Cats nip allergies in bud


Allergy-free CatsTo continue previously published news about allergy-free cats.

A California company is busy breeding seemingly magical kitties that won’t make you tear up, ending the misery for allergic cat lovers everywhere but hitting them hard in the pocketbook.

The fancy felines, called “lifestyle pets,” cost $4,000 and are selectively bred because they lack a protein in their saliva that in most cats produces the allergens that give people so much grief.

“We look to provide really special animals for people who have been deprived,” said Steven May, spokesman for Allerca, the San Diego company that is taking applications for the hypoallergenic kitties, including several from Boston customers.

The cats, which will be shipped in a specialized cushy cargo carrier, won’t be ready until next spring, but requests are piling up - although May wouldn’t say how many. He stressed that the company is not cloning cats but instead breeding the ones without the protein.

Not everyone thinks the idea is purrfect or even felicitous.

Up to 4 million cats end up at animal shelters each year, including nearly 4,500 in Boston, according to the U.S. Humane Society.

“It’s always discouraging to hear of a fad animal or an animal that’s going to solve everyone’s problems. We don’t need more animals created. We need more homes created,” said Meagan Rock, manager of the animal care and adoption center at the Massachusetts Society for the Prevention of Cruelty to Animals in Jamaica Plain.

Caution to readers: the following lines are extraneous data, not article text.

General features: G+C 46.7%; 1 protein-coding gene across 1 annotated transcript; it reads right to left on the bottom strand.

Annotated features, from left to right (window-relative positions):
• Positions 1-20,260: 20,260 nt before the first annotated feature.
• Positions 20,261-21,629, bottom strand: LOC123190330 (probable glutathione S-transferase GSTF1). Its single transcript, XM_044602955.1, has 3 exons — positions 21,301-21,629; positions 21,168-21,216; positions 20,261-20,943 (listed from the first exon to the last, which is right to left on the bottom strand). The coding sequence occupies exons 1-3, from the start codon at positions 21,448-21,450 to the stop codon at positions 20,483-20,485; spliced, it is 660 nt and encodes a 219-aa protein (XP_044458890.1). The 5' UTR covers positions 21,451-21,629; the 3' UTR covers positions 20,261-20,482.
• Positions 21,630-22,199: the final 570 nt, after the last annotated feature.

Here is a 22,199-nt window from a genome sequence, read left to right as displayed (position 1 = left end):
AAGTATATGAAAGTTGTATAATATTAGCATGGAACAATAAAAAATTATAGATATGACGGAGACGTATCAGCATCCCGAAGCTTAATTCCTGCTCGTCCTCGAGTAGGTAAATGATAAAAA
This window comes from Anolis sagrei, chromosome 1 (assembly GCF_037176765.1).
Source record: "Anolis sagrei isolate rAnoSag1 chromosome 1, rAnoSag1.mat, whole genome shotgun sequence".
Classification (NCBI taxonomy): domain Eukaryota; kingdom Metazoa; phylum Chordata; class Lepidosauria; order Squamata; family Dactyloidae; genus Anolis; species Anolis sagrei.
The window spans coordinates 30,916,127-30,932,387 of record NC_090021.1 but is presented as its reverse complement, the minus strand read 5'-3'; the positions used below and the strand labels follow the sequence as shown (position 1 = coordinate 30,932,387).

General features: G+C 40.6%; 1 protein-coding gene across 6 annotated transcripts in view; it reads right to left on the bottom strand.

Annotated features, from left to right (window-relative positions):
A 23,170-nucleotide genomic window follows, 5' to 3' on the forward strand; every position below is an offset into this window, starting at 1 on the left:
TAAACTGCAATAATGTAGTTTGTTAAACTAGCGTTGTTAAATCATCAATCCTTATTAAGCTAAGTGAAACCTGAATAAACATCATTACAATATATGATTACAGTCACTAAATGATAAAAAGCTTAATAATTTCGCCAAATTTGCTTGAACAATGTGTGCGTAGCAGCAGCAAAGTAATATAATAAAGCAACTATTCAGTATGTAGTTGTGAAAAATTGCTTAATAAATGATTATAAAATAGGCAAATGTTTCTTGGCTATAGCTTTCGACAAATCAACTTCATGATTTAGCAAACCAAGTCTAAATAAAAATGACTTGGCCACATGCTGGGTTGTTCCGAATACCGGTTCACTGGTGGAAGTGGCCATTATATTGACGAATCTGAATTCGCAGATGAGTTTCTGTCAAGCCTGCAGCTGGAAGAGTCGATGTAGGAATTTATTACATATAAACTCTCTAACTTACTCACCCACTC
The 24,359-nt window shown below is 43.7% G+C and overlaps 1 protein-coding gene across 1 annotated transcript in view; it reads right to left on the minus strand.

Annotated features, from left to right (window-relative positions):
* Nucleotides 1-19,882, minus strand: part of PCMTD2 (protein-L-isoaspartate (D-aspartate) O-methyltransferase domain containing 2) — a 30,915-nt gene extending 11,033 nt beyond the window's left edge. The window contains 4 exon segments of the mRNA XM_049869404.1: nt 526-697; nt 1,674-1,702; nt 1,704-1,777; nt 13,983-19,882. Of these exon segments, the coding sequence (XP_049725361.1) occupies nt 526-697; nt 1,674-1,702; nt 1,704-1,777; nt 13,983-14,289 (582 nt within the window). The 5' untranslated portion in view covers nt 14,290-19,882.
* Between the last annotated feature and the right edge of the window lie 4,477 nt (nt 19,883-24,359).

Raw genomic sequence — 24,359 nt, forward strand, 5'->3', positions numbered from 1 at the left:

“We struggle to find cats homes because there are so many of them,” Rock added.

Nancy Peterson, an issues specialist at the U.S. Humane Society, worried some formerly deprived cat lovers might not be prepared for the messy litter boxes, yowling and couch scratching.

“It seems that for people who have never been confronted with normal cat behavior, they may find it objectionable,” she said.

Anyone with cat allergies who is thinking about buying an Allerca pet should check with their doctor, said Elaine Rosenburg, executive director of the New England chapter of the Asthma and Allergy Foundation of America.

“Many physicians will tell you that nothing is necessarily guaranteed hypoallergenic,” she said.